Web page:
The Resurrection of the Dead
Those who are born are destined to die, and those who died are destined to live
Ethics of the Fathers, 4:22
A basic tenet of the Jewish faith is the belief that those who have died will again be brought to life. In fact, Techiat HaMeitim, "Vivification of the Dead" is one of the thirteen cardinal principles, or "foundations," of Judaism.
Common wisdom has it that the idea is more enduring than its incarnation, the concept more perfect than any conceptualization, that spirit is superior to substance. It would, therefore, follow that the soul is eternal and invincible, while its physical vessel, the body, is finite, temporal and destined to dust. This is fairly standard theological thinking. Yet the principle of Techiat HaMeitim runs contrary to such reasoning. For, if the body is but a temporary and deficient container for the soul, why recompose and revive it?
On the most basic level, the future reunion of body and soul is crucial to the realization of another of the Thirteen Foundations, the principle of "Reward and Punishment." In the words of our sages, "G-d does not deprive any creature of its due." There are no loose strings in G-d's creation: ultimately, all good must be rewarded, all negative must be corrected. So because life is a joint enterprise of the body and the soul, they will be rejoined in order to experience the results of their failings and attainments.
An analogy from the Talmud illustrates this point:
Once there was a king who appointed two handicapped watchmen to guard his orchard. One was blind and the second was lame. The two conspired to rob their master: the lame man rode on the blind man's shoulders and steered him to the fruit. When the king confronted them, the blind man said, "How can I steal what I cannot see?" while the lame guard argued, "How could I have taken, when I cannot reach the fruit?" So the king had the lame man set on the blind man's shoulders and judged them as one.
This is the story of man's mission in life. In this material world, man's physical body is able-bodied but blind. It possesses all the necessary tools to fulfill the purpose of its creation--all except the vision to apply these tools in the appropriate manner. The body's selfish, animalistic drives distort its priorities and cloud its perception of the truth. The vision to discern right from wrong must come from the soul, the spark of divinity within man that never loses sight of its Creator and purpose. Yet the soul is helpless on its own. To realize its mission on earth, it needs a physical mind, heart, hands and feet to deal with the physical reality. Only when body and soul combine and integrate to form the entity called "man," can they safeguard and develop the "orchard" that has been entrusted to them in accordance with its Master's plans.
In this dark and imperfect world, we cannot yet behold and enjoy the fruits of our labor. But in the Era of Moshiach, the accumulated attainments of all generations of history will reach their ultimate perfection. And since "G-d does not deprive any creature of its due," all elements that have been involved in realizing His purpose in creation will be reunited to perceive and experience the perfect world that their combined effort has achieved.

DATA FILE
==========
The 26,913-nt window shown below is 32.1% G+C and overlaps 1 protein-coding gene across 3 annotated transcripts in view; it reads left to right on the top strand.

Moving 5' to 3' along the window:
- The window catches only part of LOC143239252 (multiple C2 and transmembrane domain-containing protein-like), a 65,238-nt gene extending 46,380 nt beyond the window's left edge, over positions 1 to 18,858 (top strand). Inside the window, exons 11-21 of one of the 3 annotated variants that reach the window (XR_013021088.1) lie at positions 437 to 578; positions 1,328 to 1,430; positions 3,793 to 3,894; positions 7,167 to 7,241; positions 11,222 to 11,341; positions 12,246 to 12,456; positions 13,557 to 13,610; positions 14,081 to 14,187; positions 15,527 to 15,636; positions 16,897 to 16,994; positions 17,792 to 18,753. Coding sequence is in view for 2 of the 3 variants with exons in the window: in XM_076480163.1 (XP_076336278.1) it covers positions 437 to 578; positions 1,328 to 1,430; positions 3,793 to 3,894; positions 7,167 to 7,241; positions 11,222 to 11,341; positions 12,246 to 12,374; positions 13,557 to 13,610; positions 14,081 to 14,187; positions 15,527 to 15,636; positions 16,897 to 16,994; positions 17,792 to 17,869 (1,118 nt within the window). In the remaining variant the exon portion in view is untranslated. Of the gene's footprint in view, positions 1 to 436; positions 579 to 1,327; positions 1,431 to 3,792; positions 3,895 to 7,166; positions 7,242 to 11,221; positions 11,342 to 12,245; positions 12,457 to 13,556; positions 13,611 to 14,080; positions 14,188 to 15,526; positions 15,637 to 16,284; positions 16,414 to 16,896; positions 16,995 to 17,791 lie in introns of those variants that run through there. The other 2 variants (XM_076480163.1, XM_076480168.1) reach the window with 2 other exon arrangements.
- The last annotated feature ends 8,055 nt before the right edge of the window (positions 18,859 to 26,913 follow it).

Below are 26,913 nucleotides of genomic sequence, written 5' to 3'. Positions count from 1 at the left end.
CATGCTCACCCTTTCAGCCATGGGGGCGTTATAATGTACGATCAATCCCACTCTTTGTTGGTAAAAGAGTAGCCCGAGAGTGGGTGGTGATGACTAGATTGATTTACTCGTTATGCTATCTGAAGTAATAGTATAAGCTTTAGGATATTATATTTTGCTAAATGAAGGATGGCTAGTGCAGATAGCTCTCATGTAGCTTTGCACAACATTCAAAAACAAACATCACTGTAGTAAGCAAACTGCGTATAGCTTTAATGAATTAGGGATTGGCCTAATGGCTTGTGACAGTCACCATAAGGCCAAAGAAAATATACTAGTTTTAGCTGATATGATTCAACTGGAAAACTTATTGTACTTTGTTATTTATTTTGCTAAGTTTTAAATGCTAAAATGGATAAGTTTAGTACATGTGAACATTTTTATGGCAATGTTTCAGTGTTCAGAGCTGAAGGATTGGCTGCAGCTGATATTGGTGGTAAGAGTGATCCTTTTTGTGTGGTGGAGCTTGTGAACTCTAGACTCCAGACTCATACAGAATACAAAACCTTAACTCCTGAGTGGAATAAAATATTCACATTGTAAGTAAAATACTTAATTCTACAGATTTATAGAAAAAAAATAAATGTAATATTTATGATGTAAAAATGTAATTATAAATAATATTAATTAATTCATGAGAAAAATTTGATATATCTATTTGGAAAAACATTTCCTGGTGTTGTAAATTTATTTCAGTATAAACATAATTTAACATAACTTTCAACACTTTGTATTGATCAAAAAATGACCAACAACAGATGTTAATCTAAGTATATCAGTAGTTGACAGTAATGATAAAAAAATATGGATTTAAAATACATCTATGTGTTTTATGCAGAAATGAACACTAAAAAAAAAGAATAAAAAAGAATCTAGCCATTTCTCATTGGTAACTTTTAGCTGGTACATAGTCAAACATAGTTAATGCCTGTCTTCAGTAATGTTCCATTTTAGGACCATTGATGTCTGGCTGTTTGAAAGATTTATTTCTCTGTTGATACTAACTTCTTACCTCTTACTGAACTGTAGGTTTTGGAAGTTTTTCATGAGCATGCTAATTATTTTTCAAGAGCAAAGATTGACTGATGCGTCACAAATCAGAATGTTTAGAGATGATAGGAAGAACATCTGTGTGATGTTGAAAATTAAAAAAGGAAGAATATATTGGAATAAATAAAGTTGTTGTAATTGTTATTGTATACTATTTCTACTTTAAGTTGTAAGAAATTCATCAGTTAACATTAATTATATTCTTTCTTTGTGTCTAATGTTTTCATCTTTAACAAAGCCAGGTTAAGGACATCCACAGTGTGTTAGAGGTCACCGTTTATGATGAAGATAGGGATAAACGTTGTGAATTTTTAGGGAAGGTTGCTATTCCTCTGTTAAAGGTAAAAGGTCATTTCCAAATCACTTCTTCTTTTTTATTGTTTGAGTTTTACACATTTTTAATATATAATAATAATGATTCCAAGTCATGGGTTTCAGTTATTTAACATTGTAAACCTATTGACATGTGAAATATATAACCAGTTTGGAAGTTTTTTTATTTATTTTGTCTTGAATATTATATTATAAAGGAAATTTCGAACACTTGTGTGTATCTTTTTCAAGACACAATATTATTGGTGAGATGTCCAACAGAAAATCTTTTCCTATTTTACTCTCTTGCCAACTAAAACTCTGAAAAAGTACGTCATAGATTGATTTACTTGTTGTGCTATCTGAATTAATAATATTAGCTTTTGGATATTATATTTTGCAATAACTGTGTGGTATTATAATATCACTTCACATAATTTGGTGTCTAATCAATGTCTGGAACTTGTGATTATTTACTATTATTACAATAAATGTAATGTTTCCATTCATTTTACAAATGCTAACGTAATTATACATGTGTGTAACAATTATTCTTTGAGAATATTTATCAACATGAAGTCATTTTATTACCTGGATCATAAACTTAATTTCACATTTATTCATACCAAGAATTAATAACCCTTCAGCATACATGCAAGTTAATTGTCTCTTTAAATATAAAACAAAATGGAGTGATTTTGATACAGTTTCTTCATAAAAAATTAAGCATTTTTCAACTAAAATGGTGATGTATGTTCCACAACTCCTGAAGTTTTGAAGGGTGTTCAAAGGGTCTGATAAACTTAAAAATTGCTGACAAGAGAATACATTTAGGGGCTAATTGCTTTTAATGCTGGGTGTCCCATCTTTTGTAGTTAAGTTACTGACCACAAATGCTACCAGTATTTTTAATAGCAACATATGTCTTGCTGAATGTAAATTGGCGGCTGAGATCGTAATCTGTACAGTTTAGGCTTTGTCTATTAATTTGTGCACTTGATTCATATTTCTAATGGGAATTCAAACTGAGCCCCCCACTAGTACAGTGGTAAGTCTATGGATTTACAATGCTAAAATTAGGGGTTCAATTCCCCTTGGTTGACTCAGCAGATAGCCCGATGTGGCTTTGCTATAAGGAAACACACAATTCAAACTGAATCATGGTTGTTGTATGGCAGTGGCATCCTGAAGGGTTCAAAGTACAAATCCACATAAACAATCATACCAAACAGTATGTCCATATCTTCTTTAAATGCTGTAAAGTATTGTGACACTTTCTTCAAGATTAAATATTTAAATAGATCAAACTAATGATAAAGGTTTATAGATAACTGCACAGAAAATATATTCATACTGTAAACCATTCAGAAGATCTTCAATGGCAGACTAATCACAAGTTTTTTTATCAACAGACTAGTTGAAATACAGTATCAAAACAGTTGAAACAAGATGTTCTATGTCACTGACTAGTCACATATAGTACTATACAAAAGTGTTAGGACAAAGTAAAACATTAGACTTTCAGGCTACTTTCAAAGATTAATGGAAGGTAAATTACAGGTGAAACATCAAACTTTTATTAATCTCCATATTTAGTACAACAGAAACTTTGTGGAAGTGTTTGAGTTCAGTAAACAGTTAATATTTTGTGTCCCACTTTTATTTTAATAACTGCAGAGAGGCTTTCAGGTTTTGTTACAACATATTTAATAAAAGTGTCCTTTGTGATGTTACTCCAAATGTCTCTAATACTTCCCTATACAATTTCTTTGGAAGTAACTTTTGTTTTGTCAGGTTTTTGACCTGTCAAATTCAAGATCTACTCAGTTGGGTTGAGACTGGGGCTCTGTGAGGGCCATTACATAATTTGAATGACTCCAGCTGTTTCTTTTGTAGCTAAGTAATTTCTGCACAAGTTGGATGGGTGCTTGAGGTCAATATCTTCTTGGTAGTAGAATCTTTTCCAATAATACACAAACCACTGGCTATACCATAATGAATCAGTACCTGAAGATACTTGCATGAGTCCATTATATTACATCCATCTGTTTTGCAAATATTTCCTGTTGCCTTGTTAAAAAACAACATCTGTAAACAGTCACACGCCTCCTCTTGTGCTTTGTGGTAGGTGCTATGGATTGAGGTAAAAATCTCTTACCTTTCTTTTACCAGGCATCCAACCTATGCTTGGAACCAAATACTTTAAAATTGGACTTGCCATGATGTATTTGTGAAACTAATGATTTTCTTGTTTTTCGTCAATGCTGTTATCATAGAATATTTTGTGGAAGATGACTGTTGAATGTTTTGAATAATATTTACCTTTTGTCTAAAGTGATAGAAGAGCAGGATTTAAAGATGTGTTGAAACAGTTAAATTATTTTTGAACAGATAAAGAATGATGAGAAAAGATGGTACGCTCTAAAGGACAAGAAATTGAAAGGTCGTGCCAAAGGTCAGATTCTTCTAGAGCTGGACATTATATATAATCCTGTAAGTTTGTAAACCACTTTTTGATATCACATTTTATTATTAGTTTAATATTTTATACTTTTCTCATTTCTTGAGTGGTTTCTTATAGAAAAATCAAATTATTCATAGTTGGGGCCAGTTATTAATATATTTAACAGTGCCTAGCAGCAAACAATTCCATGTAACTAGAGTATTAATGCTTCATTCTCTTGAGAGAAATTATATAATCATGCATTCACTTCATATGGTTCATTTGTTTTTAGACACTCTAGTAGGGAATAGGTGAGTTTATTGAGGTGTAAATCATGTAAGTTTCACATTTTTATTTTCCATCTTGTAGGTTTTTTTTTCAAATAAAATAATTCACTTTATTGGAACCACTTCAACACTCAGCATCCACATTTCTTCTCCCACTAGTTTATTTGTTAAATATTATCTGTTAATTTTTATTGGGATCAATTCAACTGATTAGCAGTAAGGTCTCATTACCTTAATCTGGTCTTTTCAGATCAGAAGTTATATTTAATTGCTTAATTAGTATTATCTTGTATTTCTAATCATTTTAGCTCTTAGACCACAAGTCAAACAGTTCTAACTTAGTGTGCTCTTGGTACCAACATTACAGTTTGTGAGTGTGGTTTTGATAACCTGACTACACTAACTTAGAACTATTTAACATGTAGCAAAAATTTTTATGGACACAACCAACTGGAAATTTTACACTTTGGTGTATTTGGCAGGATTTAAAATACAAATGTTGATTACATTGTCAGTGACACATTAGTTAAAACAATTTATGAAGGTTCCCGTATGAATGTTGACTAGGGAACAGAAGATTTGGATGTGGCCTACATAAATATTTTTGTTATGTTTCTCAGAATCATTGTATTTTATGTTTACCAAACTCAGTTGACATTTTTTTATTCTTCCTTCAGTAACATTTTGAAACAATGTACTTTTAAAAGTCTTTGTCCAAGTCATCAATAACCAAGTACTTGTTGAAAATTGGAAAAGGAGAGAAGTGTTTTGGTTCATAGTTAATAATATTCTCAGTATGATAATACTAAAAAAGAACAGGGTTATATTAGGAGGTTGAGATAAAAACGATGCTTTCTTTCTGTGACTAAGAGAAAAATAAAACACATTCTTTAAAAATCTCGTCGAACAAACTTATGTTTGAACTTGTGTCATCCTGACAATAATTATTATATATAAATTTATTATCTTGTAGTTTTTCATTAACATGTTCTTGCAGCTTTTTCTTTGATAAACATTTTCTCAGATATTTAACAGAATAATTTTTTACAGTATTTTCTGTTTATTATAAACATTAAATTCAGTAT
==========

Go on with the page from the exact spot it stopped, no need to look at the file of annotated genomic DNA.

All this, however, only explains why the Resurrection must take place at some future time. Yet why is it a cardinal principle of the Jewish faith? The Torah includes thousands of beliefs, practices and ideas; of these, only thirteen merit the designation of "foundation," implying that it is upon them that the entire body of Judaism rests--that without any one of them, there would be something lacking in everything a Jew believes in and does.
To understand the centrality of the Resurrection to the whole of Judaism we must first examine the views of two great Jewish thinkers, Maimonides (Rabbi Moshe ben Maimon, 1135-1204) and Nachmanides (Rabbi Moshe ben Nachman, 1194-1270), on what constitutes the ultimate realization of G-d's purpose in creation.
Generally speaking, the entirety of existence is divided into three periods:
a) Our present reality (Olam Hazeh).
b) The Era of Moshiach (Y'mos HaMoshiach).
c) The World To Come (Olam Habah).
Our present world is the scene of a daily struggle between good and evil. As in every struggle, there are ups and downs--times when the animal in man gets the better of him and times when his inherent goodness triumphs. So ours is a world that allows for the existence of greed, hate and suffering. Although G-d created the world to reflect His infinite goodness and perfection, He also shrouded it in a veil of corporeality--a veil that conceals and distorts its true nature, giving man the freedom to choose between good and evil. So man can either labor to bring to light the good inherent in himself and the world about him, or he can act to intensify the illusion of evil.
Ultimately, however, our every moral victory, because they reflects the quintessential nature of reality, is eternal and cumulative, while our negative deeds are but temporary and superficial distortions of the truth. Hence our present-day lives will ultimately result in the second phase of existence, the strife-free Era of Moshiach.
The Era of Moshiach is not a supernatural world; it is the very same world we know today--without the corruptions of human nature. Man will have conquered his selfishness and prejudices; a harmonious world community will devote its energies and resources for the common good and the quest for continued growth in wisdom and perfection. In short, the Era of Moshiach represents man's attainment of the peak of his natural potential.